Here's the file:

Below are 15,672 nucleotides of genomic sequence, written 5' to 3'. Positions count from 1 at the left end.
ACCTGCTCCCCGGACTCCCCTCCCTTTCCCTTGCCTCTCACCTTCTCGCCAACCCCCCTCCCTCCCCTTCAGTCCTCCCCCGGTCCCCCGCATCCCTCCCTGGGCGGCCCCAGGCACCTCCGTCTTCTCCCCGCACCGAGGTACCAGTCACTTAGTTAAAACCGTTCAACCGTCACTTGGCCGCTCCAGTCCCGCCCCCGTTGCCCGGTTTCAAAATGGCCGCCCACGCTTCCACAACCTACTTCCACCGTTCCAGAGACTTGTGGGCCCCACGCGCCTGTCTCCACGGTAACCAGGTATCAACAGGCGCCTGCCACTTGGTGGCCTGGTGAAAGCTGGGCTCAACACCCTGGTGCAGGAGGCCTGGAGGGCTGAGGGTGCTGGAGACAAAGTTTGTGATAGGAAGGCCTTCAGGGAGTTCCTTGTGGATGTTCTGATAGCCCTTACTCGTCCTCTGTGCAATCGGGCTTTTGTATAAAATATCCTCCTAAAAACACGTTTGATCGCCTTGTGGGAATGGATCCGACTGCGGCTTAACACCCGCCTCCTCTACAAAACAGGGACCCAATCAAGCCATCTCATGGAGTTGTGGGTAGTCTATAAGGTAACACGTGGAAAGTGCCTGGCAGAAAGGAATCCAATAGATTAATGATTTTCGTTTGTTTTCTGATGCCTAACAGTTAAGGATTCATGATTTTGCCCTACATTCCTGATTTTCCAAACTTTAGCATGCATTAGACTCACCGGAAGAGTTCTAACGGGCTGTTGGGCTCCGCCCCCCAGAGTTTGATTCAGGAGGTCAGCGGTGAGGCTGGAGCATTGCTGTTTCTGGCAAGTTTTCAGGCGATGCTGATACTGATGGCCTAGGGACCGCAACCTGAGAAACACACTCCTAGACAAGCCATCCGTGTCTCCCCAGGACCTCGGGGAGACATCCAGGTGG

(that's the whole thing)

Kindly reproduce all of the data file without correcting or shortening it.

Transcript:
Below are 15,672 nucleotides of genomic sequence, written 5' to 3'. Positions count from 1 at the left end.
ACCTGCTCCCCGGACTCCCCTCCCTTTCCCTTGCCTCTCACCTTCTCGCCAACCCCCCTCCCTCCCCTTCAGTCCTCCCCCGGTCCCCCGCATCCCTCCCTGGGCGGCCCCAGGCACCTCCGTCTTCTCCCCGCACCGAGGTACCAGTCACTTAGTTAAAACCGTTCAACCGTCACTTGGCCGCTCCAGTCCCGCCCCCGTTGCCCGGTTTCAAAATGGCCGCCCACGCTTCCACAACCTACTTCCACCGTTCCAGAGACTTGTGGGCCCCACGCGCCTGTCTCCACGGTAACCAGGTATCAACAGGCGCCTGCCACTTGGTGGCCTGGTGAAAGCTGGGCTCAACACCCTGGTGCAGGAGGCCTGGAGGGCTGAGGGTGCTGGAGACAAAGTTTGTGATAGGAAGGCCTTCAGGGAGTTCCTTGTGGATGTTCTGATAGCCCTTACTCGTCCTCTGTGCAATCGGGCTTTTGTATAAAATATCCTCCTAAAAACACGTTTGATCGCCTTGTGGGAATGGATCCGACTGCGGCTTAACACCCGCCTCCTCTACAAAACAGGGACCCAATCAAGCCATCTCATGGAGTTGTGGGTAGTCTATAAGGTAACACGTGGAAAGTGCCTGGCAGAAAGGAATCCAATAGATTAATGATTTTCGTTTGTTTTCTGATGCCTAACAGTTAAGGATTCATGATTTTGCCCTACATTCCTGATTTTCCAAACTTTAGCATGCATTAGACTCACCGGAAGAGTTCTAACGGGCTGTTGGGCTCCGCCCCCCAGAGTTTGATTCAGGAGGTCAGCGGTGAGGCTGGAGCATTGCTGTTTCTGGCAAGTTTTCAGGCGATGCTGATACTGATGGCCTAGGGACCGCAACCTGAGAAACACACTCCTAGACAAGCCATCCGTGTCTCCCCAGGACCTCGGGGAGACATCCAGGTGG